Copyright Alert System: Six Strikes and You're Annoyed
The Center for Copyright Information is ready to start implementing the Copyright Alert System, it said Monday.
Under the system, content partners, such as music and movie producers, will alert participating ISPs of alleged P2P copyright infringement by their customers. The ISPs will then forward those copyright alerts to the supposed offenders.
Users may receive a maximum of six of these alerts with an increasing degree of seriousness. The first two are characterized as "educational" alerts. They will be followed by two "acknowledgement" alerts, which will require a response. If these alerts fail to garner the appropriate response from the subscriber, the ISP will send two "mitigation" alerts.
The consequences of these final alerts will differ depending on the ISP, but they range from a temporary reduction of Internet speed to redirection to a landing page that requires the account holder to review and respond to educational information, or redirection to a landing page until the account holder contacts the ISP.
A consumer can request an independent review administered by the American Arbitration Association within 14 calendar days of receiving an alert believed to be erroneous. There is a US$35 filing fee, which will be refunded if the challenge is successful.
The Softer Side of Copyright Infringement
This new system is the entertainment industry's answer to the failed strategy of suing alleged copyright content infringers for thousands, if not tens of thousands, of dollars -- an aggressive strategy of the early 2000s that wound up alienating so many consumers the industry shut it down.
The Six Strikes approach is widely viewed as a more balanced and fair way for the industry to address copyright infringement.
"Six Strikes both helps educate users and discourages them from engaging in illegal file-sharing," Daniel Castro, senior analyst with the Information Technology & Innovation Foundation, told the E-Commerce Times.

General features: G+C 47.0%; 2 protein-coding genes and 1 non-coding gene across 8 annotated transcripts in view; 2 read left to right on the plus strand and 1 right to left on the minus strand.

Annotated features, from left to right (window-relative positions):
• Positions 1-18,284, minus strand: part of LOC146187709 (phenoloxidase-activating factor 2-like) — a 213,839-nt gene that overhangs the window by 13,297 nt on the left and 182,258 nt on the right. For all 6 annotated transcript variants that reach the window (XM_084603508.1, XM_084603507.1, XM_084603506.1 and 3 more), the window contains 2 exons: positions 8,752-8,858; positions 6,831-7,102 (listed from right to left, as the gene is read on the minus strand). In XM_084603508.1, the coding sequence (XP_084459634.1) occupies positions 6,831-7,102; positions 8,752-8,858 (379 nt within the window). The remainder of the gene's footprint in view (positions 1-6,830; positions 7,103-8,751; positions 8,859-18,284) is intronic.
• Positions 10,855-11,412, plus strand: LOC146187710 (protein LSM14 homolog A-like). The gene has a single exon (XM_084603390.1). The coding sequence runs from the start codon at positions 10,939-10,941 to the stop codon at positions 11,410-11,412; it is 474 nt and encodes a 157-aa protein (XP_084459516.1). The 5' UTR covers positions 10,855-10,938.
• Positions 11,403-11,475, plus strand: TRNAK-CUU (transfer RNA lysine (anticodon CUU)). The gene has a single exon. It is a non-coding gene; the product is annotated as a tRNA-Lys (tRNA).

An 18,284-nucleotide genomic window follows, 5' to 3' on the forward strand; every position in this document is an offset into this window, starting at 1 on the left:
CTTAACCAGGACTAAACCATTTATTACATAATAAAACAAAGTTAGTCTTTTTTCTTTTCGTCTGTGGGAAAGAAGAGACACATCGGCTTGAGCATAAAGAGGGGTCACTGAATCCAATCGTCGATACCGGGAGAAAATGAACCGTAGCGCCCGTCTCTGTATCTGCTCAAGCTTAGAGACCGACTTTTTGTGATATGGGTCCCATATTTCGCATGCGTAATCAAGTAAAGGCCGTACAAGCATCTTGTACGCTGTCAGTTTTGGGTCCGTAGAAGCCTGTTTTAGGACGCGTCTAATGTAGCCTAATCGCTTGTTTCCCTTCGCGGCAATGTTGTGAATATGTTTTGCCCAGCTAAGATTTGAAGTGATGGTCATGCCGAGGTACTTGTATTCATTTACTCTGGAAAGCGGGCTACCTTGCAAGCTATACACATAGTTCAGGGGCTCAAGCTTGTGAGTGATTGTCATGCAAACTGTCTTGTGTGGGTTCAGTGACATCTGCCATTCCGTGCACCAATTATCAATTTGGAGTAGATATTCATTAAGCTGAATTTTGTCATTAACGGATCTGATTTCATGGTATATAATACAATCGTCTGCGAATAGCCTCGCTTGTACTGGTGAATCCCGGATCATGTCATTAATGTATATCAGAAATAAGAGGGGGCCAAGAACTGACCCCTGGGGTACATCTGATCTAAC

It will probably have its greatest success with certain types of illegal file-sharing -- such as P2P file-sharing on BitTorrent -- as well as with people who engage in illegal file-sharing without realizing the impact of their actions.
"The Six Strikes effort likely won't be effective against illegal file-sharing on cyberlocker sites, such as the recently launched Mega," Castro added. "This is a growing source of digital piracy, so other countermeasures will be needed to combat this type of IP theft. It also will not stop all of the most egregious violators who engage in digital piracy as a for-profit activity."
The system must be seen in action before a final verdict can be levied on how well it works or how fair it truly is.
For example, some movies and other materials are legally downloadable after certain time periods, noted Ramesh Subramanian, the Gabriel Ferrucci Professor of Computer Information Systems at Quinnipiac University.
"Maintaining such a database can be very onerous," he told the E-Commerce Times, adding "what about movies and other materials that are international in content and may not be subject to the U.S. DMCA?"
Another issue of potential concern is what sort of records the system will maintain about the alleged infringers, said Subramanian. "When would [a record] of infringement be deleted? Who is responsible for this? How transparent is the process?"
All of these questions can pose problems for Fourth Amendment rights to privacy, he added.
As it stands, the system is flawed, Subramanian pointed out. It leaves out small or local ISPs, which means that anyone who wants to defeat this rule can simply set up an account with one of those providers.
"Another problem is that the ISPs can be easily thwarted by using VPNs or Tor," he said, "which hides your IP address and other identifiers."